Los Lobos brings barrels of soul to the UC Theatre on Friday. Photo: courtesy Los Lobos

It’s one thing for a musician to dig down into the roots of a tradition and another thing entirely to create a personal voice out those influences. Several bands playing Berkeley in the coming days offer exceptionally vivid examples of the way a love of traditional forms can serve as a launching pad rather than a straight jacket.

Well into its fifth decade as LA’s greatest active rock band, Los Lobos plays its first Berkeley show in more than a decade at the UC Theatre on Friday (the East Bay ensemble Los Cenzontles play the opening set). Featuring essentially the same cast of players who came together in East LA in the mid-1970s (David Hidalgo, Louie Pérez, Cesar Rosas, and Conrad Lozano), the band received a new jolt of energy with the fall 2011 arrival of Mexican-born drummer Enrique “Bugs” González.

Last year the group released its 24th album, Gates of Gold (429 Records), and these restless stylistic prowlers seem to be in no danger of repeating themselves. Blues and funk, R&B and cumbia, soul and rollicking rock ‘n’ roll all jostle forward on different tracks, while the tunes are as concise and well-constructed as ever. They’ll play some of the new songs at the UC, but with such a vast catalog, they’ll be drawing from numerous albums.

“We have our go-to stuff,” says saxophonist/keyboardist Steve Berlin, who joined Los Lobos in the mid-1980s and has long served as the band’s in-house producer. “We don’t have set lists anymore. We got to the point where we were ignoring them. We have stuff we end up doing every night, and some times someone will yell out a song and we’ll attempt to address it. A while ago Dave brought it out ‘The Town,’ a song I’d forgotten about. We have a lot to pick from. They come and go. We play one into the ground, and don’t want to hear it for a year or so.”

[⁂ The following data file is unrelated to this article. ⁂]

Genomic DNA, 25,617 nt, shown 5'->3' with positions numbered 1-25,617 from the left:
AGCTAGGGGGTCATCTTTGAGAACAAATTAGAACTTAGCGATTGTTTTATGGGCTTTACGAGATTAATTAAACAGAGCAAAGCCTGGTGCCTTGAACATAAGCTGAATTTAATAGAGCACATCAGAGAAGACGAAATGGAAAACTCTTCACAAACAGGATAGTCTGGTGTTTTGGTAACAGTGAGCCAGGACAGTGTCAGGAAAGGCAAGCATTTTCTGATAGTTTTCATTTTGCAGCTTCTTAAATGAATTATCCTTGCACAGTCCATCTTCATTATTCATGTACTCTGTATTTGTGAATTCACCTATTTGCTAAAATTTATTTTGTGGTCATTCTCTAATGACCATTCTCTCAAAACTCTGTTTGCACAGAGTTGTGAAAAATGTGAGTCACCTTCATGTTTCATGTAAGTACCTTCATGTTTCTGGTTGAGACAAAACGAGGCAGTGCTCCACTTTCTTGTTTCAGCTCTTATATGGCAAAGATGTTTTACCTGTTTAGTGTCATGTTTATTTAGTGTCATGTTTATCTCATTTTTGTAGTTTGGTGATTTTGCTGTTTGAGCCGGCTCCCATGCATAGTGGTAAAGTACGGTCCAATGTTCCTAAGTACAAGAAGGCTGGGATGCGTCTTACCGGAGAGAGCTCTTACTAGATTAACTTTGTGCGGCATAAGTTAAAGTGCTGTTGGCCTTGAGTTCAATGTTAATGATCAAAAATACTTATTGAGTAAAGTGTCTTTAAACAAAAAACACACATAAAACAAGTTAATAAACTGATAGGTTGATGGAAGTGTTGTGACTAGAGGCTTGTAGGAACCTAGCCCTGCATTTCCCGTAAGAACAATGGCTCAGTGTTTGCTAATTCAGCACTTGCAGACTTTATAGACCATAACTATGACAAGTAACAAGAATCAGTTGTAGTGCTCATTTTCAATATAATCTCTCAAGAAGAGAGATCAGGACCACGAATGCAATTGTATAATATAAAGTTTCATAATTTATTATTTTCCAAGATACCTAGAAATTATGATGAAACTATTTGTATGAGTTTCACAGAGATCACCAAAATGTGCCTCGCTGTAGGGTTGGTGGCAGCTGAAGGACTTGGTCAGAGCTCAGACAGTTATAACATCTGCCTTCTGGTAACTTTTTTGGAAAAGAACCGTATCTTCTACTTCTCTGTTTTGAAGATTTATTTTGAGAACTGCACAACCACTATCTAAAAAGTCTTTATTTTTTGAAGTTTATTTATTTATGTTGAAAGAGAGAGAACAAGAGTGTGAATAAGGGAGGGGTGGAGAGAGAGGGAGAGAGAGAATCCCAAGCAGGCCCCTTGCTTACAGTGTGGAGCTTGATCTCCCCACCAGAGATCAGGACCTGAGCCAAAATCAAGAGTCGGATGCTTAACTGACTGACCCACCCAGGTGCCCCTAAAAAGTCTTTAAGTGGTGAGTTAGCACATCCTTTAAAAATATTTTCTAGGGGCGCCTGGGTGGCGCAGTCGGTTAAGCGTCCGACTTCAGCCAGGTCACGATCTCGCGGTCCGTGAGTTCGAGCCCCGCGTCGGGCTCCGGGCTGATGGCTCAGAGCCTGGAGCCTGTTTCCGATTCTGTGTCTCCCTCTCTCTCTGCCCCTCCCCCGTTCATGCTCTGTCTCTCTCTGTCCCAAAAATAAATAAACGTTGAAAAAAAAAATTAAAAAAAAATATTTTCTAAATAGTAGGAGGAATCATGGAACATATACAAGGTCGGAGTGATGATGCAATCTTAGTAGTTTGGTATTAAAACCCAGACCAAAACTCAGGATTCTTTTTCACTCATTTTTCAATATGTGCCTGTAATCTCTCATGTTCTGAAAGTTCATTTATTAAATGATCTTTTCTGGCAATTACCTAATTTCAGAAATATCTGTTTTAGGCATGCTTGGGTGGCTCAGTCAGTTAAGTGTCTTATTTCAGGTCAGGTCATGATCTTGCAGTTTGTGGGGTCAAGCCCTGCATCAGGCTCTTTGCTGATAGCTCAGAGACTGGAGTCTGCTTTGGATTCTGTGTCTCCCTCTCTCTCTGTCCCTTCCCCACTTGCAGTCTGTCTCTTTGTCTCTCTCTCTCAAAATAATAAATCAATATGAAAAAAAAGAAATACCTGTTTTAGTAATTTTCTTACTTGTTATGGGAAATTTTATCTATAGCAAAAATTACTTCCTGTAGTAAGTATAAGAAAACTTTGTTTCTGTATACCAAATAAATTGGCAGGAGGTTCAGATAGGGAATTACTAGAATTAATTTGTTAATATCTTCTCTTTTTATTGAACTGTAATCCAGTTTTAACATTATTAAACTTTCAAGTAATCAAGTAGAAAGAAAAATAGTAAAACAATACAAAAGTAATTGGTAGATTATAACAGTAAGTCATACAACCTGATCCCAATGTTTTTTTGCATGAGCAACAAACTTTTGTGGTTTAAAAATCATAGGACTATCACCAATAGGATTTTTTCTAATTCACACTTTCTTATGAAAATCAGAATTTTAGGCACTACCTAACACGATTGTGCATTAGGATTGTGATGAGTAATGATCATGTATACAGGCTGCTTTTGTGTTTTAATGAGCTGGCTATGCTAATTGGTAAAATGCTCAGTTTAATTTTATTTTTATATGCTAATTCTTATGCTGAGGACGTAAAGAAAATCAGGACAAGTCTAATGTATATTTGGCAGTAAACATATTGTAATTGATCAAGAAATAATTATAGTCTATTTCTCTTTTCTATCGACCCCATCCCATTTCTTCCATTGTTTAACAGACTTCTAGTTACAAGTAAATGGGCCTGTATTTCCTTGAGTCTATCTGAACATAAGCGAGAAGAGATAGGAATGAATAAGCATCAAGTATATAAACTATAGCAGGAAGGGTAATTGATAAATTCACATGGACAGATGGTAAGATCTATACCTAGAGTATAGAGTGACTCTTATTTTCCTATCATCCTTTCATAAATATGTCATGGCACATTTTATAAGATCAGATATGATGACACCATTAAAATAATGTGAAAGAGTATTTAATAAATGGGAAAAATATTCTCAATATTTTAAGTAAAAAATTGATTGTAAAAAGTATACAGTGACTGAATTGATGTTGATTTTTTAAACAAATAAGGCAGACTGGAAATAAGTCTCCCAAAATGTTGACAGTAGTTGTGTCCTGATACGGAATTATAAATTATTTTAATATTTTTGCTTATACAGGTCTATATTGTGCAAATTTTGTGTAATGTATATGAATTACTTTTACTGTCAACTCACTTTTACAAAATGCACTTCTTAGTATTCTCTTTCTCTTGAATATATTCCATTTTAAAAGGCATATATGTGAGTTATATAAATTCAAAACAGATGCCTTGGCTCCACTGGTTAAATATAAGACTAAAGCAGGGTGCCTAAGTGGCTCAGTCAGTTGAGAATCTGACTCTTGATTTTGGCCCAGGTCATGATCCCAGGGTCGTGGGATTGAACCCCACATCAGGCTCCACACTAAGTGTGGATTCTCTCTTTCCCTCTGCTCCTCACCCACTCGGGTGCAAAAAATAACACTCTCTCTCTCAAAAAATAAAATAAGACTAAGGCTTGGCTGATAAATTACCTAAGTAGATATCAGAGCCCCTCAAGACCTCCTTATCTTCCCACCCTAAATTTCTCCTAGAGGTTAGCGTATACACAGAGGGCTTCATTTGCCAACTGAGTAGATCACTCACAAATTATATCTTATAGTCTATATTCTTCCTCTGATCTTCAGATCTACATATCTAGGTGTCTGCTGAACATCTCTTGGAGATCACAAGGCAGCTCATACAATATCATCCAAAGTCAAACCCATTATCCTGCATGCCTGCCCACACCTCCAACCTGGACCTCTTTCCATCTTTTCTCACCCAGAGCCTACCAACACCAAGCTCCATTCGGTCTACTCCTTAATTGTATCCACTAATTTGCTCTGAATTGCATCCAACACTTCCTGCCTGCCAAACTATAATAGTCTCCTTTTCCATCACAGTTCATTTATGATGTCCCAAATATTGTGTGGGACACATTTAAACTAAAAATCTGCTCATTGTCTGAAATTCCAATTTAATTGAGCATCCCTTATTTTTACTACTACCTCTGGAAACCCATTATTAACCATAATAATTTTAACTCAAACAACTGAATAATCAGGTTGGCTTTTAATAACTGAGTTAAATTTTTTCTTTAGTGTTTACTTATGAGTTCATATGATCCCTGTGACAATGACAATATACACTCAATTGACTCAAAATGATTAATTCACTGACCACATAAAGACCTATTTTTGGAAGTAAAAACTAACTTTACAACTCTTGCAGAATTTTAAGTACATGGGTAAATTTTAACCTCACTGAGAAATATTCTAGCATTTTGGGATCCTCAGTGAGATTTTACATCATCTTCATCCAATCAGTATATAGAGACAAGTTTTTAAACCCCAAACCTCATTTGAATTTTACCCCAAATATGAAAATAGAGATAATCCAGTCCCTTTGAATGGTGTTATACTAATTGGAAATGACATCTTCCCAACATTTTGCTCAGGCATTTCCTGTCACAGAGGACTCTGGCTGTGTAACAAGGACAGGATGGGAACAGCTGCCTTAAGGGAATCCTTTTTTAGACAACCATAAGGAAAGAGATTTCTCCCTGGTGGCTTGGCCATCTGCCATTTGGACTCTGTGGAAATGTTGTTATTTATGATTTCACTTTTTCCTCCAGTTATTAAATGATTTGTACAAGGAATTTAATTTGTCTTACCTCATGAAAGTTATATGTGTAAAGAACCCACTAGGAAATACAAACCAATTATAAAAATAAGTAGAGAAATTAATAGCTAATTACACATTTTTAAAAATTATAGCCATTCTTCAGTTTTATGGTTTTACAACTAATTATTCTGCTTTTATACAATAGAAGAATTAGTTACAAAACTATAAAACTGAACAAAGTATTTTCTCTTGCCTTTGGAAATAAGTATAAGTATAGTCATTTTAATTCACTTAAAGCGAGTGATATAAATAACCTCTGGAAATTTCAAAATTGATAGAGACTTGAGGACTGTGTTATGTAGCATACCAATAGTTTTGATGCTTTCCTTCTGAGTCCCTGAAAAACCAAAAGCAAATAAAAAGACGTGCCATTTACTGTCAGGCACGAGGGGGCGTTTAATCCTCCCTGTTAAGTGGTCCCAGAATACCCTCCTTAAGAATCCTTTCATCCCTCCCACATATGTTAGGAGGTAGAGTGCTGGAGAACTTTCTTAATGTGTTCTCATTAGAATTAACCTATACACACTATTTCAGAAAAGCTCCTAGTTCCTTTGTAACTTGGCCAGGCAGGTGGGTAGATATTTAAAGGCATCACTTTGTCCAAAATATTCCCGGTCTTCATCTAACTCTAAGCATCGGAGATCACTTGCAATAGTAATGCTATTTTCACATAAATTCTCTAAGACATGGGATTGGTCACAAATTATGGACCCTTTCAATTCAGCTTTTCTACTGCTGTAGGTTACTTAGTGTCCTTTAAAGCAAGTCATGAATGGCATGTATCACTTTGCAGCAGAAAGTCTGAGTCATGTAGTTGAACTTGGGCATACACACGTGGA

Based in Portland for the past 12 years, Berlin has deep ties to the Northern California music scene, having produced albums by Jackie Green and Chuck Prophet. While various Lobos members pursue different projects and interests — David Hidalgo has been deeply engaged with Los Cenzontles Cultural Arts Academy in Richmond, collaborating on several albums with the Mexican-music ensemble — Berlin keeps the pack together when it’s time to work in the studio

I’ve always been the guy who organizes the recording sessions, hires the engineer, does the infrastructure work,” Berlin says. “I’m the only one who owns a calendar in the band. But once we’re in the studio everyone does their share of producing. Everyone’s involved and integral. We’ve got it pretty well down now, which isn’t to say that the records get any easier to make.

American roots: Evie Ladin plays the Freight

The Evie Ladin Band with Keith Terry and Erik Pearson plays Freight & Salvage on May 19. Photo: Gudmundor Vigfusson